To The Editor:
I find deeply tenuous Hunter Main’s argument (“With Race, Holder’s Weak Action,” The Hoya, Sept. 30, A3) that Attorney General Eric Holder’s racial legacy is murky due to his failure to prosecute high-level financial executives responsible for excesses of the 2008 recession. While Main accurately explains how blacks are systematically disempowered by the economic system and especially by illicit practices rampant in the recent financial crisis, he fails to convince me that Holder’s reluctance to prosecute displays cowardice in the national conversation on race.
In the first place, Holder’s jurisdiction and purview as attorney general is mainly legal: For him to take specific action on economic disparities in race would be highly irregular, even improper, unless race were a specific discriminatory practice in those financial crimes. Secondly, even if this were not the case, there is no evidence that the lack of prosecutions was in any way related to racial concerns. Rather, there are complicated factors why the Justice Department has not successfully pursued high-level executives, but the inaction is largely due to a lack of clear evidence or demonstrable culpability.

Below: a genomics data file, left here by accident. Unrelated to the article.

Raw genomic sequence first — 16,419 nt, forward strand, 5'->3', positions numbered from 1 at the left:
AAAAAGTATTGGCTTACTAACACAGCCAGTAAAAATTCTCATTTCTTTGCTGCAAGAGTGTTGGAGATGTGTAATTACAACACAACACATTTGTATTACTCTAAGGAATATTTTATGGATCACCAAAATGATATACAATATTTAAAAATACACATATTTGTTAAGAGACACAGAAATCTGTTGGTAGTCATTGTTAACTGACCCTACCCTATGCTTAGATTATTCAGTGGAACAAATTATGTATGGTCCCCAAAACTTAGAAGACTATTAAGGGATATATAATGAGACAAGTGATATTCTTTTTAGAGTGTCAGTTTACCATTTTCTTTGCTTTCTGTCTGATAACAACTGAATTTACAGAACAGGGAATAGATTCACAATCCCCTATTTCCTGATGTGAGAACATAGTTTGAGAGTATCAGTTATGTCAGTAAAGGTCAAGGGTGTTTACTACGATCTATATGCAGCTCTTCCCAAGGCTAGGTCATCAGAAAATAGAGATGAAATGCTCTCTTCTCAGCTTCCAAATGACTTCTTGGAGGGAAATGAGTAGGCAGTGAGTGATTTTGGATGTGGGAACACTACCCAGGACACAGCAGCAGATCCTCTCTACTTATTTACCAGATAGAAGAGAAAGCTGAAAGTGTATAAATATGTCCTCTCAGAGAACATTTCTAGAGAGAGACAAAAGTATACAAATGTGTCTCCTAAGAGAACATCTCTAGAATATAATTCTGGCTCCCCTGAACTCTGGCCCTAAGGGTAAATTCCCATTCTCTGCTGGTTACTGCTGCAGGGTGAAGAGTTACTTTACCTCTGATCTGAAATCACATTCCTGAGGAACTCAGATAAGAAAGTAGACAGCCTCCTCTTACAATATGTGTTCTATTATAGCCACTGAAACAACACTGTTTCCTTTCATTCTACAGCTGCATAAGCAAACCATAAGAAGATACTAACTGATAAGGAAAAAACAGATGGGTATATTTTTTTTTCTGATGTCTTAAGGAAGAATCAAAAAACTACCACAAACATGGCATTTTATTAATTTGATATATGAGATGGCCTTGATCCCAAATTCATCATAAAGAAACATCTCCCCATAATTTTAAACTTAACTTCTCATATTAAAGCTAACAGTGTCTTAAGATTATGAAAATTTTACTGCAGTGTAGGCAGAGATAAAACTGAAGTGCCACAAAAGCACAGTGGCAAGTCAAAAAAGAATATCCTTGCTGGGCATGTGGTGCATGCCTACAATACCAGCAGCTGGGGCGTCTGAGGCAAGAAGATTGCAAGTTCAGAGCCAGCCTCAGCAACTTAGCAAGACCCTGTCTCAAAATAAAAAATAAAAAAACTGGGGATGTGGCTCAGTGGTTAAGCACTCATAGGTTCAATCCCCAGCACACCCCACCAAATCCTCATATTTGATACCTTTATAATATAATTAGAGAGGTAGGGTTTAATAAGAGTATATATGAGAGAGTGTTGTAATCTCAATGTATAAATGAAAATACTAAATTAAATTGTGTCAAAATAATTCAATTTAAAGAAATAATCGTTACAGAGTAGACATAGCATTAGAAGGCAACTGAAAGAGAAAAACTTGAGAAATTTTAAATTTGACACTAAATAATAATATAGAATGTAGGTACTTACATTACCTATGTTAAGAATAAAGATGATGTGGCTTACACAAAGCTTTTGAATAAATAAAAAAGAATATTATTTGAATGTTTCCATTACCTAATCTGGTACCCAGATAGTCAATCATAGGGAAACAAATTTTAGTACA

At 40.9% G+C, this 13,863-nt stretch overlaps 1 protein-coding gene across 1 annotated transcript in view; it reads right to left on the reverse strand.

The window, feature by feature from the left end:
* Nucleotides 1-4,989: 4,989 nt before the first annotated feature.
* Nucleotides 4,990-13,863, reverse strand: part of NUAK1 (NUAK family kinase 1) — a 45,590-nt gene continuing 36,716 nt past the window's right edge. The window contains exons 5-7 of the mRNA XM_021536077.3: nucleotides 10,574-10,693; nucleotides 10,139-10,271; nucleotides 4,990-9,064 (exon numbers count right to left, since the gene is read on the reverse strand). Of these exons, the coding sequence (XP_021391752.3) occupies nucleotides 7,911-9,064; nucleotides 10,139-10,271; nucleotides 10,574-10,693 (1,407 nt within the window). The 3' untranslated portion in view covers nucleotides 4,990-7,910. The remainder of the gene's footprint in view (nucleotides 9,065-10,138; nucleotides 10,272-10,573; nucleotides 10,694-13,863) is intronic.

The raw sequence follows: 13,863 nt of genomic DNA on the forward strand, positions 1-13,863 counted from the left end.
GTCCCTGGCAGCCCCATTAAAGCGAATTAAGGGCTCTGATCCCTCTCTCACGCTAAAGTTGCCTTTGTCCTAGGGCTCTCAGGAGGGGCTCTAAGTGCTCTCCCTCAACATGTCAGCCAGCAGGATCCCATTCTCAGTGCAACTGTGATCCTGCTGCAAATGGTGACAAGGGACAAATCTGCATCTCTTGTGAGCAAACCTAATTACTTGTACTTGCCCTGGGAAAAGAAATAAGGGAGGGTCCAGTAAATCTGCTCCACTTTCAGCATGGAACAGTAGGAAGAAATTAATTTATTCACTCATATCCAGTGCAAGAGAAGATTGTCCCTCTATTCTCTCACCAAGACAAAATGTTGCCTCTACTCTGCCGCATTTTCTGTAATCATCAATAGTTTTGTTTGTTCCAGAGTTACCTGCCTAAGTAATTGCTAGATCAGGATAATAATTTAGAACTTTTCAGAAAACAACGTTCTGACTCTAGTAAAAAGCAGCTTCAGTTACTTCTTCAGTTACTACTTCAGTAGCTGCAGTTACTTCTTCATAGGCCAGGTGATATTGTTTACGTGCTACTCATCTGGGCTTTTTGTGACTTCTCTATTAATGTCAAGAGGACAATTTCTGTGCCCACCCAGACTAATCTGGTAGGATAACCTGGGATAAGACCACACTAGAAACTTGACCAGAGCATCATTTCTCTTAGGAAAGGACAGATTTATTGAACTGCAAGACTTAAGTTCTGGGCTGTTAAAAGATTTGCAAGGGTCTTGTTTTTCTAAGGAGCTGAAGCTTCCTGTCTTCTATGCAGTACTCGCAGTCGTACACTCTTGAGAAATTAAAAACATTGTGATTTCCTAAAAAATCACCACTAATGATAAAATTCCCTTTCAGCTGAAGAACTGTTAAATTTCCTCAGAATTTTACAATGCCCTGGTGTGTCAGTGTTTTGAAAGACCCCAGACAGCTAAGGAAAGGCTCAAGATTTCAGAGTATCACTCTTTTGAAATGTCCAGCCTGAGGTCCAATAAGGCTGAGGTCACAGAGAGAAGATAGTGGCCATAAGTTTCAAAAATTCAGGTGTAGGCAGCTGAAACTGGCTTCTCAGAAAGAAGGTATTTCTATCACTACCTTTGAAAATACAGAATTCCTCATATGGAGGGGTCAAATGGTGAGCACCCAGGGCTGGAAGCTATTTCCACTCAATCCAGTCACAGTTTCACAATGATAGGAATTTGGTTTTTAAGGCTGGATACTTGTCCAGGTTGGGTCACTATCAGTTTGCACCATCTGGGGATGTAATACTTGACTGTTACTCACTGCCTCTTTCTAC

Nonetheless, numerous large corporations have been held responsible in civil cases amounting in the billions of dollars: Just last month, Holder’s Justice Department settled with Bank of America in excess of $16 billion for financial fraud preceding the recession. These cases — rather than a glitzy, difficult prosecution of a notable CEO — will deter hurtful financial practices; although, even at best, such victories will not address the underlying economic disparities. More can be done to empower blacks and minorities in the financial sector, but these goals are better advanced by the Secretary of the Treasury than the attorney general. The attorney general’s influence on economic disparities is at best slight and indirect: This by no means should reflect poorly on Holder’s racial advocacy.